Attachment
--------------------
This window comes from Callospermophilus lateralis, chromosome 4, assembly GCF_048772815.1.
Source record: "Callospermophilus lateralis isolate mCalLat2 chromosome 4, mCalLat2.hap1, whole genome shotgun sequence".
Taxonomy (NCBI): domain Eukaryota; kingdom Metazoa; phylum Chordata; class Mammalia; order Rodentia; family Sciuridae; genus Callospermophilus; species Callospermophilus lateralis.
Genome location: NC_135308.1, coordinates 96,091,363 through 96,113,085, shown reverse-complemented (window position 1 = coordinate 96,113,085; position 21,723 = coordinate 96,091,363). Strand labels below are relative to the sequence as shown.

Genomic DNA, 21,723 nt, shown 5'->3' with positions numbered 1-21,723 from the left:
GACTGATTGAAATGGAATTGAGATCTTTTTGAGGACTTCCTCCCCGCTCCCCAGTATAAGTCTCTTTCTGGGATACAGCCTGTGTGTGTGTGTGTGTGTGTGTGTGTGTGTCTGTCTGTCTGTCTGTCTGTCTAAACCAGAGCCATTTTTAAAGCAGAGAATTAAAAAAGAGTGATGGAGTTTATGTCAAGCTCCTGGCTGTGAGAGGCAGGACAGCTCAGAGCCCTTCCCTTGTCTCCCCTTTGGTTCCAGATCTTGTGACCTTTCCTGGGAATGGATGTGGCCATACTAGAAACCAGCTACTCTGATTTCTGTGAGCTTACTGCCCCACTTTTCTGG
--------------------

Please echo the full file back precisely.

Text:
This window comes from Callospermophilus lateralis, chromosome 4, assembly GCF_048772815.1.
Source record: "Callospermophilus lateralis isolate mCalLat2 chromosome 4, mCalLat2.hap1, whole genome shotgun sequence".
Taxonomy (NCBI): domain Eukaryota; kingdom Metazoa; phylum Chordata; class Mammalia; order Rodentia; family Sciuridae; genus Callospermophilus; species Callospermophilus lateralis.
Genome location: NC_135308.1, coordinates 96,091,363 through 96,113,085, shown reverse-complemented (window position 1 = coordinate 96,113,085; position 21,723 = coordinate 96,091,363). Strand labels below are relative to the sequence as shown.

Genomic DNA, 21,723 nt, shown 5'->3' with positions numbered 1-21,723 from the left:
GACTGATTGAAATGGAATTGAGATCTTTTTGAGGACTTCCTCCCCGCTCCCCAGTATAAGTCTCTTTCTGGGATACAGCCTGTGTGTGTGTGTGTGTGTGTGTGTGTGTGTCTGTCTGTCTGTCTGTCTGTCTAAACCAGAGCCATTTTTAAAGCAGAGAATTAAAAAAGAGTGATGGAGTTTATGTCAAGCTCCTGGCTGTGAGAGGCAGGACAGCTCAGAGCCCTTCCCTTGTCTCCCCTTTGGTTCCAGATCTTGTGACCTTTCCTGGGAATGGATGTGGCCATACTAGAAACCAGCTACTCTGATTTCTGTGAGCTTACTGCCCCACTTTTCTGG